Finally this morning I was able to venture forth and to my surprise brought in eleven pounds from our little garden space. The peppers were the biggest surprise. I had planned on leaving them until they turned red but they too had hornworms and quite a bit of damage. So I harvested all the large and medium Jimmy Nardelo peppers, the Thai rat turds which are turning red daily, and every jalapeno as big as my little finger because that was where most of the damage was this morning. The pablano seemed fine as did the Marconi.

So I spent the day in the kitchen instead of lolling about like planned.

There were cucumbers

The cucumbers are still lounging on the counter. Horribly misshapen they continue to be delicious and sweet. We have dehydrated enough to fill three quarts.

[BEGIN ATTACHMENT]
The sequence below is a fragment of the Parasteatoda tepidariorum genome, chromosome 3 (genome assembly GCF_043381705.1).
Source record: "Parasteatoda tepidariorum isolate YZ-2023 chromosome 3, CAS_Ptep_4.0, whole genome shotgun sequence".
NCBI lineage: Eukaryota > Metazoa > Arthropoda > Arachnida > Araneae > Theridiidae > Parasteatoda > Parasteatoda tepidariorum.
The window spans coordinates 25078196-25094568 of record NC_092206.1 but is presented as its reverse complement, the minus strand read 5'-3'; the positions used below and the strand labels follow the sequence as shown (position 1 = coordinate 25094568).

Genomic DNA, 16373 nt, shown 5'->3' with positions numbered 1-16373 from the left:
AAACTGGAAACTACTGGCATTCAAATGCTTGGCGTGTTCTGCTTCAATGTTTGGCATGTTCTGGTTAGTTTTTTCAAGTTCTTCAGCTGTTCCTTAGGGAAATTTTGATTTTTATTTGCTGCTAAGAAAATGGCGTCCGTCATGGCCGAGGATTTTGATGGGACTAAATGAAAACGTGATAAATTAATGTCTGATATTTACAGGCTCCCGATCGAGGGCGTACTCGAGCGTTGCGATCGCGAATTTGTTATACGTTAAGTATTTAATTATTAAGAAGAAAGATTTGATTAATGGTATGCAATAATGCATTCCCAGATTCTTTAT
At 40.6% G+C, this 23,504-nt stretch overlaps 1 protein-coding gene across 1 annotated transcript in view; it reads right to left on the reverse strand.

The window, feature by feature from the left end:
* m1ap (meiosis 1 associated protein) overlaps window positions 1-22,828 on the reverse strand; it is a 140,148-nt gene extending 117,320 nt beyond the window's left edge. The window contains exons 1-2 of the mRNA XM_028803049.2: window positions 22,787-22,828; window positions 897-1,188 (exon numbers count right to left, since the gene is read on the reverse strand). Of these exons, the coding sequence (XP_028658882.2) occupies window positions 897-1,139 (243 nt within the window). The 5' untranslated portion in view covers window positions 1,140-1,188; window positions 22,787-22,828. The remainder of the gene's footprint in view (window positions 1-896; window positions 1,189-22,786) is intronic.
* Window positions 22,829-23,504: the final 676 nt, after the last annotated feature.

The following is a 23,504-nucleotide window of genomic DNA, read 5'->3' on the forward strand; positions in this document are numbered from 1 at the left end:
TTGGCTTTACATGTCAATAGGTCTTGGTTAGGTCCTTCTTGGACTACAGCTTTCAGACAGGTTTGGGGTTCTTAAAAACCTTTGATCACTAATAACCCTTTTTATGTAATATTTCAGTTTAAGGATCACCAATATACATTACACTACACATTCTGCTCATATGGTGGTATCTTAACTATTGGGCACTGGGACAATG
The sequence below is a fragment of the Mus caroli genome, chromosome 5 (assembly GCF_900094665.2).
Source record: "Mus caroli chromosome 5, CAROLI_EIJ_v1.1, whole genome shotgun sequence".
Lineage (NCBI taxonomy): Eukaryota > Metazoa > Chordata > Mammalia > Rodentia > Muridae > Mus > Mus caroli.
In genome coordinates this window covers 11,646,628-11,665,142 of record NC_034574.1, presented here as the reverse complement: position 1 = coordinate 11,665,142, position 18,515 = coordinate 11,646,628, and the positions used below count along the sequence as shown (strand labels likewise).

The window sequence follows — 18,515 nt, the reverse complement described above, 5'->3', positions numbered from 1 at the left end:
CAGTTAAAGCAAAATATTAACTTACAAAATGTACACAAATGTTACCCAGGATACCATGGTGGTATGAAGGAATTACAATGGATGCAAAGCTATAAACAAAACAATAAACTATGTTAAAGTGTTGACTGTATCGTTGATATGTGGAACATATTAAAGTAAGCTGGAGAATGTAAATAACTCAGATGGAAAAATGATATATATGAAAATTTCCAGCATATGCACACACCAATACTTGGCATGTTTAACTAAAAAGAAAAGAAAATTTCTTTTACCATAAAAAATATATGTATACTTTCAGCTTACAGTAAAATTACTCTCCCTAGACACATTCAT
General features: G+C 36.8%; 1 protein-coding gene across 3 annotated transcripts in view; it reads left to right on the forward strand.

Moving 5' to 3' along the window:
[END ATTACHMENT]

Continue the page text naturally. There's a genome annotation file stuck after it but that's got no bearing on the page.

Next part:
The rat turds, tiny little peppers hot as a fire cracker.

The rat turds, tiny red peppers hot as a fire cracker. I pick a good handful of these every few days now, rinse, dry and trim the stems close. Then they go into the “rat turd” zip lock to be saved for later. I imagine they will turn in to a sauce when they are all picked. They are about 1/4 inch long.


There were enough Nardelos to make four batches of Spanish rice mix to freeze. I brown a cup of rice in a tablespoon of hot oil then add 2 cups of chopped peppers and a whole chopped onion. Fry this for about two minutes then turn out onto a cookie sheet. Place the sheet pan on a cooling rack on the counter until it cools enough to turn in to a zip lock bag for freezing. We use six to twelve of these pre-made packs to make Spanish rice over the winter. Brown some ground meat, drain if need be then add the slightly thawed contents of this bag. Add a 12 – 16 ounce jar or can of tomato sauce or other tomato product, season and simmer with a tight fitting lid until the rice is done. It’s a pretty fast meal. We call it fast food in this house.